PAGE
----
UGA Faces the Judgement of History

According the Franklin College Faculty Senate committee on Baldwin Hall, “UGA stood behind a rigid narrative of half-truths that were not credible and that certainly will not withstand the judgement of history.”

Ouch! What led them to this conclusion?

Read their full report here.


My thanks to filmmaker Joe Lavine who provided advice in the making of this video. If you get a chance to see his documentary, Below Baldwin, I highly recommend it! There is so much more to this story than a 10-minute video has room for.

Like the Below Baldwin Facebook page!

Below Baldwin Trailer


A long-awaited report released this month turned out to be extremely damning to those in positions of authority in our community. The report criticized how an important investigation was communicated to the public, and showed how actions taken in secret were not in accord with ethical standards. I’m talking of course about the report from the Franklin College Faculty Senate committee on Baldwin Hall!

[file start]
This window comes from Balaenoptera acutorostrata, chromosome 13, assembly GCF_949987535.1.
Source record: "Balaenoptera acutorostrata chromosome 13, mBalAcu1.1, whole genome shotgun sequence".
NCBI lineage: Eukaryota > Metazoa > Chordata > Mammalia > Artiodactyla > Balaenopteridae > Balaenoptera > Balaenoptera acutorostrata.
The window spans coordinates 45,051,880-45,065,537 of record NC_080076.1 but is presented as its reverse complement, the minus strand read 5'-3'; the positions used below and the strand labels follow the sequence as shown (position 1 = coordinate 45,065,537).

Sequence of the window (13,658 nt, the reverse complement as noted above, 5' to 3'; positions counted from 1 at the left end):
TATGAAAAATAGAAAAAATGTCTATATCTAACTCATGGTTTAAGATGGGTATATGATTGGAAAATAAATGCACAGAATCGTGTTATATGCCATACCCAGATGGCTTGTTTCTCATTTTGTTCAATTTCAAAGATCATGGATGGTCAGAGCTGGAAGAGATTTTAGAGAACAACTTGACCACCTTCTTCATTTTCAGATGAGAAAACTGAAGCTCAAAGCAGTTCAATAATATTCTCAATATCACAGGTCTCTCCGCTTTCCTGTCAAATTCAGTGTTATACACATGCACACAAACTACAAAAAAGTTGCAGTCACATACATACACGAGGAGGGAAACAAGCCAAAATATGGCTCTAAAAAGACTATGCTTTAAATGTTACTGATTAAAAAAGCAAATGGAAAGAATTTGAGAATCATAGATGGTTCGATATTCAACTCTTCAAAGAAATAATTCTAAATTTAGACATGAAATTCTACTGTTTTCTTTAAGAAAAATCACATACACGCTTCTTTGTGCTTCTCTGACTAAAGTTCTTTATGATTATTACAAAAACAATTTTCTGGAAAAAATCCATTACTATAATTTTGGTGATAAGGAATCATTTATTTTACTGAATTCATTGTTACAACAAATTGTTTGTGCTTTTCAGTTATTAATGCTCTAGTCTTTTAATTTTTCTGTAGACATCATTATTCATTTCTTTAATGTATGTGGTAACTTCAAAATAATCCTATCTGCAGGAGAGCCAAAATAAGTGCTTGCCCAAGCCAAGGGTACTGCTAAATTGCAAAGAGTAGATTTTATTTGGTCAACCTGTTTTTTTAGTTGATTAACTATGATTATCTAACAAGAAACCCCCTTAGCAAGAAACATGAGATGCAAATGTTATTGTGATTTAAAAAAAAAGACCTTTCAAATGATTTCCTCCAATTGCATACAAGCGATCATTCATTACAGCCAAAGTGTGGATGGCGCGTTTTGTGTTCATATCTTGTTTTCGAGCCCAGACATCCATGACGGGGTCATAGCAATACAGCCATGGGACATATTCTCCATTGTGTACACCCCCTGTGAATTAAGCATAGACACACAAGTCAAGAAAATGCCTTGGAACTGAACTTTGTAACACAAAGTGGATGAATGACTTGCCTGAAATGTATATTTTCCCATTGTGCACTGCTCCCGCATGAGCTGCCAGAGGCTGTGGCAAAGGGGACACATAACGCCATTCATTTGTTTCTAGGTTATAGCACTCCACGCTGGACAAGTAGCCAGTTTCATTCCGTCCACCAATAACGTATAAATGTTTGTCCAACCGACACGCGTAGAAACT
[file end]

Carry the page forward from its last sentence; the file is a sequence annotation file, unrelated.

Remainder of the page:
Maybe you’ve already seen the documentary “Below Baldwin” by filmmaker Joe Lavine, but if not, I’ll fill you in. This ongoing controversy began when UGA started on the recent expansion to Baldwin Hall in 2015. Baldwin Hall is next to the Jackson Street Cemetery, which used to be named Old Athens Cemetery, and is, literally, the oldest cemetery in Athens, dating back to the 1790s. It was larger, originally, than it’s current, official boundaries, and during construction of the Baldwin Hall expansion, UGA work crews unearthed human remains. When it became apparent that most of the remains were from people of African descent, the situation started to become tense. UGA’s handling of those remains and poor communication with the public during the process of re-interment was sharply criticized by black community members and UGA faculty alike.

Due to these and other concerns, the Faculty Senate of Franklin College, the largest college at UGA, created a committee to research the Baldwin Hall issue in September of 2018. This committee’s report back to the full Senate was recently finalized and published on April 17. It was presented at a meeting on April 23rd.